Unsurprisingly, Orlando Democratic Rep. CarlosGuillermoSmith topped the group’s list. The freshman Democrat helped found and chaired the Legislative Progressive Caucus. He was joined with 100 percent scores by South Florida Democrats Sen. JoseJavierRodriguez and Rep. DavidRichardson. Each aligned with Progress Florida on every scored vote.
Chip LaMarca recognized for local commitment
As he vies for the South Florida HD 39 seat in the Legislature, Broward County Commissioner ChipLaMarca was recognized this week for his work at the local level.
The Florida Association of Counties chose LaMarca as the recipient of the 2018 President’s Commitment to Service Award — the honor is bestowed upon those who address local issues and serve alongside the association.
In accepting the honor, LaMarca emphasized home rule — which has come to be a hot topic of the Legislature as lawmakers have pre-empted powers to the state. The state has been criticized for overreaching into governing decisions usually determined at the local level.
“The Florida Association of Counties works on behalf of Florida’s 67 counties to advocate for home rule and legislation that is vital to the quality of life for all of our residents,” said LaMarca.
Florida Association of Counties President ChristopherConstance, also a Charlotte County Commissioner, said LaMarca’s “unwavering commitment to local governments exemplifies the definition of a dedicated and selfless public servant.”
If LaMarca makes it to the House in November, Constance and the counties could have another local-friendly fighter in the state House.
Utility leaders honored for service
Four public powers leaders were honored this week by the American Public Power Association (APPA) for their important work of providing electricity to the state.
Among the honorees: AmyZubaly, who is the Executive Director of Florida Municipal Electric Association, or FMEA; FredBryant, the former general counsel of FMEA and Florida Municipal Power Agency, or FMPA; ChrisGent, who is the vice president of communications for Kissimmee Utility Authority; and Michael Perri, Jr., a board member of Fort Pierce Utilities Authority.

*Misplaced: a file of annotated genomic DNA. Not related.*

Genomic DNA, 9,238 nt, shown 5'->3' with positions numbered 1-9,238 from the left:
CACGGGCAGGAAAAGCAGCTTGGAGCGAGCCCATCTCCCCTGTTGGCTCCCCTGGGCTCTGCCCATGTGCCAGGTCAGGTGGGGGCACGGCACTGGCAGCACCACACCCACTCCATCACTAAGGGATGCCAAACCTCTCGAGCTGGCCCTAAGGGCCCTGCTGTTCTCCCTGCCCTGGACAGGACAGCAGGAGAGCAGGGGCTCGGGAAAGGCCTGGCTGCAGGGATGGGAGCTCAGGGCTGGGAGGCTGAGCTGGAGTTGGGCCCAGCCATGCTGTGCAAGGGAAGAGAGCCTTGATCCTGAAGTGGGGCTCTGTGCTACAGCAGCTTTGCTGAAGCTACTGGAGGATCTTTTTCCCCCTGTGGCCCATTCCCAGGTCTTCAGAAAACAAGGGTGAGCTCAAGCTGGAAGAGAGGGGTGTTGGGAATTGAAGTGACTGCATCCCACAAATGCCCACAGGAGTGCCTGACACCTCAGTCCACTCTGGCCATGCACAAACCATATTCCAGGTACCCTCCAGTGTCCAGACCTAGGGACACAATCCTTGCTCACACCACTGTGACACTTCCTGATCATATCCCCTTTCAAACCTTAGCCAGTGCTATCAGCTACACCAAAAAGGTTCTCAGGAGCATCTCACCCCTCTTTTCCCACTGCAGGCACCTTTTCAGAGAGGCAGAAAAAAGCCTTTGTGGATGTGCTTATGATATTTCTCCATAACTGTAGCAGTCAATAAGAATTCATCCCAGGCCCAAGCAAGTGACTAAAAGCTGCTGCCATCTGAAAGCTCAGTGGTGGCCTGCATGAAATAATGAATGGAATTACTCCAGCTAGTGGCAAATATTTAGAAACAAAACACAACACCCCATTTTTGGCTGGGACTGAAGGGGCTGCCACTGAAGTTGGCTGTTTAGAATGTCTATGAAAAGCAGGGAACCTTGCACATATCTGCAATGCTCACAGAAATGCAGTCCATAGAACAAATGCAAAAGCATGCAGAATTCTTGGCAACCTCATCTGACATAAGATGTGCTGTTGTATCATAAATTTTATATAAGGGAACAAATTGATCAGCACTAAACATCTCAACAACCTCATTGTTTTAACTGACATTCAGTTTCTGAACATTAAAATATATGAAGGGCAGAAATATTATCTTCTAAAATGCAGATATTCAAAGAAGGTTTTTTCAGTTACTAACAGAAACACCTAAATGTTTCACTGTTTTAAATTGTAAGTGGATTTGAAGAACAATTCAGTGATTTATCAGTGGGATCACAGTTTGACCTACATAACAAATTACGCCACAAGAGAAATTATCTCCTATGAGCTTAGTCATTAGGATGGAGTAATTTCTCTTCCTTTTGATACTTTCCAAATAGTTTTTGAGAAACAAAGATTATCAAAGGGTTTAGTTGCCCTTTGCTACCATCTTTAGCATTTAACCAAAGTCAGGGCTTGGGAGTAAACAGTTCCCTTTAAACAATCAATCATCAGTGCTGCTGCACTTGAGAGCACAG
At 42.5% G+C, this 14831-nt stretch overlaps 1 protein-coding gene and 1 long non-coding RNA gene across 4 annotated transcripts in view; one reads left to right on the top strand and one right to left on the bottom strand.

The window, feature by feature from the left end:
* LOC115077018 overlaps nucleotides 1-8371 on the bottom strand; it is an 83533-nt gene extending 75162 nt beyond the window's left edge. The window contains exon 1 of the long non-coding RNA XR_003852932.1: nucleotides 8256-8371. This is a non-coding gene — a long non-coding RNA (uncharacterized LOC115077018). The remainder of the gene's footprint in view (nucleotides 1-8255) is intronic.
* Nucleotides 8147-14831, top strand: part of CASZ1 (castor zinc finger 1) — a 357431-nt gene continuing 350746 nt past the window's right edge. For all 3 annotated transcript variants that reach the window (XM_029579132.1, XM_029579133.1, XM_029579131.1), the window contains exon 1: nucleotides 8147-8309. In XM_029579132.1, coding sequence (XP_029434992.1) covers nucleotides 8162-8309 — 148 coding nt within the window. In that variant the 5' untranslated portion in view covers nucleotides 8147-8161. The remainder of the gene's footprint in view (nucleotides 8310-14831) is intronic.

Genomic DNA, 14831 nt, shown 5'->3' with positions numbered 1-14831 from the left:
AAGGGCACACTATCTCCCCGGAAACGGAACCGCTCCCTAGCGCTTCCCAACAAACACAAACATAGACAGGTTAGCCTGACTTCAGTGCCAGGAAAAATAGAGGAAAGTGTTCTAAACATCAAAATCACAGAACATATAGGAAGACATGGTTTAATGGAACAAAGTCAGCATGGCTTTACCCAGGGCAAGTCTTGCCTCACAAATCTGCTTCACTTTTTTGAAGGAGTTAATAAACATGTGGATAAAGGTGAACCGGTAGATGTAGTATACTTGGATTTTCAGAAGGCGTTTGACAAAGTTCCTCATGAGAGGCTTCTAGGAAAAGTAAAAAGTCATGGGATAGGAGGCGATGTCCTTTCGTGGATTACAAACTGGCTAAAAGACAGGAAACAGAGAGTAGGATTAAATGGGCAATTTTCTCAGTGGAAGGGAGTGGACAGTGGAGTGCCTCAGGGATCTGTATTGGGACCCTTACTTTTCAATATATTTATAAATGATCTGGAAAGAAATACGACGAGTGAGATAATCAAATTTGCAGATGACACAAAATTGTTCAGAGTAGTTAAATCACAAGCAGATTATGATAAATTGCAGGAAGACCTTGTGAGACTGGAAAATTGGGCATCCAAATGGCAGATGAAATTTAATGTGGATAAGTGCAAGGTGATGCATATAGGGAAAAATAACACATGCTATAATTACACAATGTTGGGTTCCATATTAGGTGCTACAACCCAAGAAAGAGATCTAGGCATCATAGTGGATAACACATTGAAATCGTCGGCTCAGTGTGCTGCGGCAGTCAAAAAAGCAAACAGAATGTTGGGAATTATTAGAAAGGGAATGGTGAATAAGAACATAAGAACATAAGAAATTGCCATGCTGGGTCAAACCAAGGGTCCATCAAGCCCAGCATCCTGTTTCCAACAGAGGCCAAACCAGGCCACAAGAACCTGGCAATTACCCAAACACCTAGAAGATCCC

Zubaly was awarded for her 18 active years with APPA. The association recognized her important work restoring power in Florida after Hurricane Irma, as well as her efforts in the U.S. Virgin Islands and Puerto Rico following Hurricane Maria.
Bryant was given the James D. Donovan Individual Achievement Award. It’s the second time he’s received the honor. He is credited with unmatched legal expertise in his field.
Perri, the board member, was recognized in his capacity as an elected official. APPA awarded him the honor for assisting in beneficial legislation and opposing potentially harmful bills.
FSU research: Church does little for opioid addiction
A new study conducted by researchers at Florida State University found that religious involvement has no significant effect on mothers who are misusing prescription drugs — like opioids.
Illegal drugs, however, are a different story; the researchers found that practicing religion could have an effect on prohibited substance use.
“However, religious communities are just beginning to discuss the dangers of prescription drug abuse,” explained FSU Associate Professor AmyBurdette, who spearheaded the research.
Across the slice of population studied — female mothers who were mostly single — drug abuse was low.
“That’s a bit of good news,” Burdette said. “Whether you’re talking about prescription drug misuse or illegal substance abuse, it’s somewhat rare in our sample — it’s not that most mothers are doing this.”
Still, Burdette believes the study should be taken into consideration by religious leaders.
“Our research suggests that church leaders may want to directly address the issue of prescription drug misuse as churchgoers may not view prescription drugs in the same way that they view illegal drugs,” Burdette said. “Not directly addressing the issue may lead to a high degree of moral ambiguity.”
Leon County balances budget without increasing millage rate